An Arkansas lady says she had no secure place to tug over in July 2020 when a state trooper tried to cease her for dashing, so she turned on her hazard lights and slowed down. Moments later, the officer rammed her automobile, inflicting it to flip over and injuring the girl, who was pregnant on the time, in keeping with a May lawsuit.
Dashcam footage obtained by Janice Harper’s legal professional reveals Harper appeared to decelerate and turned on her hazard lights 15 seconds after the trooper initiated a traffic cease. She continued driving for about two minutes, throughout which period a concrete barrier was seen alongside the highway’s shoulder and no exits are seen.
Two minutes and 7 seconds after the police automobile first turned on its lights, the cruiser bumped the left rear fringe of Harper’s automobile in a Pursuit Intervention Technique (PIT) maneuver, which is usually used in police chases, inflicting her automobile to swerve throughout Highway 67/167, hit a barrier and flip the other way up.
The video obtained viral consideration in early June and an edited clip has been seen greater than 6 million occasions.
When Dunn initially walked over to her automobile, Harper instructed Dunn she didn’t pull over straight away as a result of she didn’t understand it was secure to take action, in keeping with dashboard cam footage.
“Well, this is where you ended up,” Dunn replied.
Harper doubled down on her choice when Dunn insisted she ought to have pulled over sooner, in keeping with dashboard cam footage.
“I had my flashers on,” Harper mentioned. “I didn’t feel like it was safe.”
The lawsuit lawsuit says the Arkansas Driver License Study Guide tells motorists that hazards can be utilized to point a driver is in search of a secure place to cease when being pulled over by police. Drivers ought to “pull over to the right side of the road [and] activate your turn signal or emergency flashers to indicate to the officer that you are seeking a safe place to stop”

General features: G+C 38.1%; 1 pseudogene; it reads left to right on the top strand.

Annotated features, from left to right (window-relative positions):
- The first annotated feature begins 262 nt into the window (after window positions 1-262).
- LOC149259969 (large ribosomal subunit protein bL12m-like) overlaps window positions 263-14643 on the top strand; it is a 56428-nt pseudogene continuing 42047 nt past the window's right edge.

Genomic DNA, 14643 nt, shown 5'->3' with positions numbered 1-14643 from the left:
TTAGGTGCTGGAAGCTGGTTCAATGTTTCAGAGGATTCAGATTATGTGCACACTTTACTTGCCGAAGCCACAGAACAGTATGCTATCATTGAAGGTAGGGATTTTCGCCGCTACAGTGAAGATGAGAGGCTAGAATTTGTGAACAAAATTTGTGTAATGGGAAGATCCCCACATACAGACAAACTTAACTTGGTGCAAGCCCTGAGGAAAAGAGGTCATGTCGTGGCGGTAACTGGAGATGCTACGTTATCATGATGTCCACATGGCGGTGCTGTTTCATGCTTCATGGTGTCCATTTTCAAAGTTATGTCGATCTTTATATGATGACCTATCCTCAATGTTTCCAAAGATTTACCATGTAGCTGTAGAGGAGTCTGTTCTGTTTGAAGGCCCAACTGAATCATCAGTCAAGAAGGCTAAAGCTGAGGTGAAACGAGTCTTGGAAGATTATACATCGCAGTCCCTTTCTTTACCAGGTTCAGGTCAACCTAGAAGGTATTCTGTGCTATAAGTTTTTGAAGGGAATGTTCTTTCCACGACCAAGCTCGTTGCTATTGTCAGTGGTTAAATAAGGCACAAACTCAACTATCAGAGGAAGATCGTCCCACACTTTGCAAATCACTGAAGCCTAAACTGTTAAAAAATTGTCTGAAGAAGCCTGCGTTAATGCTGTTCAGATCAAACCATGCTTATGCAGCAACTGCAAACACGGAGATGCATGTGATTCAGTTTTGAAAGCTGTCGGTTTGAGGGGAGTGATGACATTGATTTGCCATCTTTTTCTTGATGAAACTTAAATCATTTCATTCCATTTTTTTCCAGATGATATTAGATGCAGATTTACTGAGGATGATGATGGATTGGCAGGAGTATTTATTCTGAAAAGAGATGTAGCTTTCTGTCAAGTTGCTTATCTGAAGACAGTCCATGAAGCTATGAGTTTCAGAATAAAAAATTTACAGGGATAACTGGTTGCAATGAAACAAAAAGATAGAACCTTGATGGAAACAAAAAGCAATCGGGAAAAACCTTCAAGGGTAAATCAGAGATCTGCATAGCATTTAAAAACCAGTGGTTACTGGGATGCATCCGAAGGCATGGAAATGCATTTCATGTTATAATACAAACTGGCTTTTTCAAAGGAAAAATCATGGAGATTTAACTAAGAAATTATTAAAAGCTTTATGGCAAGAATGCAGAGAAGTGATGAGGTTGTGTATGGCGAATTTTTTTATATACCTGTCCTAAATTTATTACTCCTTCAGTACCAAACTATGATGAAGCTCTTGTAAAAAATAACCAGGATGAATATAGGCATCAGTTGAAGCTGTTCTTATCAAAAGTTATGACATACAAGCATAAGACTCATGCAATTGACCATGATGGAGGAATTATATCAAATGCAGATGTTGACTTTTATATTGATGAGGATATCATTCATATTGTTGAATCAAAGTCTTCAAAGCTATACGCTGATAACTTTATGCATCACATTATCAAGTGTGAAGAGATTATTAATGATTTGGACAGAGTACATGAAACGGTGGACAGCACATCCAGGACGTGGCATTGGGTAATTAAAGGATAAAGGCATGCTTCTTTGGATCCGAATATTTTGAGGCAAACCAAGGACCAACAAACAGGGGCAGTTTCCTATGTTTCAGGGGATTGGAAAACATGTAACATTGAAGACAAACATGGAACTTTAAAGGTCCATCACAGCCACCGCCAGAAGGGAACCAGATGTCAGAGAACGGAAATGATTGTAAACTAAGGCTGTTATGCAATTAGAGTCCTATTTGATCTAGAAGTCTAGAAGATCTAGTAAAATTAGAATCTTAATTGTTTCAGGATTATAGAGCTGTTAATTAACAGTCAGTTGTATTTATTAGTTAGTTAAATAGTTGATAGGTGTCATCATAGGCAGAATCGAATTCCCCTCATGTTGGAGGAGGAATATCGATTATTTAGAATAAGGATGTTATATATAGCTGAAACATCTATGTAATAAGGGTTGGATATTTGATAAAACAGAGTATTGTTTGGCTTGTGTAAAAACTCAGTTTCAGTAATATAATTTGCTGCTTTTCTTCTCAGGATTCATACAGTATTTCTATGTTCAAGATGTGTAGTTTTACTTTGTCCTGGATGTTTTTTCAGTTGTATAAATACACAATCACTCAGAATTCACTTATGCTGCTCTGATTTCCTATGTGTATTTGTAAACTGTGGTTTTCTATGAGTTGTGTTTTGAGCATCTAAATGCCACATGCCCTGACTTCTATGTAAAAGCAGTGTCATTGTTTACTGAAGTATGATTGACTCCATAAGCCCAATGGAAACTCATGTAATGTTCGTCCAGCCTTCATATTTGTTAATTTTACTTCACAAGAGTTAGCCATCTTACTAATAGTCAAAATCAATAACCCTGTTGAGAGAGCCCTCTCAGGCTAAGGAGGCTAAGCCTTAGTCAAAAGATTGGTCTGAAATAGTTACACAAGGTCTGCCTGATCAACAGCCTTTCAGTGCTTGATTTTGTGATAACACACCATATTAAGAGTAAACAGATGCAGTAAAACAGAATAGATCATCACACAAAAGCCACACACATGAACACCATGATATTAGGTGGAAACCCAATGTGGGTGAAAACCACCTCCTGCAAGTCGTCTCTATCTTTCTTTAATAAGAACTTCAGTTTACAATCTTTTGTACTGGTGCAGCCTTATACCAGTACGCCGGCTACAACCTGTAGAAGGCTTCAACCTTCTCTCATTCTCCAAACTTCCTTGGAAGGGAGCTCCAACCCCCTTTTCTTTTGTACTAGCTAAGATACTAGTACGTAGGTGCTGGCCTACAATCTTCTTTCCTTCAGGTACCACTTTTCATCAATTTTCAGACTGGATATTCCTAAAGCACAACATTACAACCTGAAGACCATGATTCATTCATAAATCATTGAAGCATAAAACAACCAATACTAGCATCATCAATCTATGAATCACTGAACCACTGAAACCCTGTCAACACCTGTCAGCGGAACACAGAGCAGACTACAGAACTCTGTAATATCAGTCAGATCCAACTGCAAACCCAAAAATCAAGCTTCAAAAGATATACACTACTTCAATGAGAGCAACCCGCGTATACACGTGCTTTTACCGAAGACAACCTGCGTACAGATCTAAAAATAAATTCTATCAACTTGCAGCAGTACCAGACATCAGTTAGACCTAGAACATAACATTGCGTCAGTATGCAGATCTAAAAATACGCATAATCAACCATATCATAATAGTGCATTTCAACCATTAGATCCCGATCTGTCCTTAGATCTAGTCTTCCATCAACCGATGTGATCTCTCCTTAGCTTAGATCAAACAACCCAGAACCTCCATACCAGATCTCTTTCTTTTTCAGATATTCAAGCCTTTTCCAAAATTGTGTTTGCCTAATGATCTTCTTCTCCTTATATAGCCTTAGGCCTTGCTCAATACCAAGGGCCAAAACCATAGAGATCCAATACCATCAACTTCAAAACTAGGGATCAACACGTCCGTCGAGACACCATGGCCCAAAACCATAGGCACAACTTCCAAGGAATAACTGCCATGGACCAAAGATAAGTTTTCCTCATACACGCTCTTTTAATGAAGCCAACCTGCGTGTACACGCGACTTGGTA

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Harper’s lawsuit claims that Dunn’s conduct during the attempted traffic stop, which includes the “negligently performed” PIT maneuver, resulted in Harper struggling “bodily injuries, mental anguish, humiliation and embarrassment.” The lawsuit additionally names Arkansas State Trooper Alan C. Johnson, who serves as Dunn’s supervisor, and Col. William J. Bryant, director of Arkansas State Police, as being culpable for what transpired.
According to Harper’s lawsuit, Johnson and Arkansas State Police had a duty to ensure that Dunn “safely operated his vehicle on interstate highways in a reasonably prudent manner and with the highest degree of care.” Additionally, the lawsuit claims Johnson and the department failed to properly train Dunn regarding the appropriate execution of a “PIT maneuver during a traffic stop.”
Neither Arkansas State Police nor Dunn responded to USA TODAY’s request for comment. Col. Bryant issued a statement via Arkansas State Police, obtained by an NBC affiliate based in Little Rock, Arkansas, defending the use and effectiveness of PIT maneuvers in stopping noncompliant drivers.
“In every case a state trooper has used a PIT maneuver, the fleeing driver could have chosen to end the pursuit by doing what all law-abiding citizens do every day when a police officer turns on the blue lights – they pull over and stop,” the statement reads.
Harper’s pregnancy was not severely impacted by the crash and her baby is now four months old, according to a report from CBS News.
Dunn stays working as an energetic responsibility state trooper, Bill Sadler, a public info officer for Arkansas State Police, wrote in an electronic mail.
#Note:- Author Name:- USA TODAY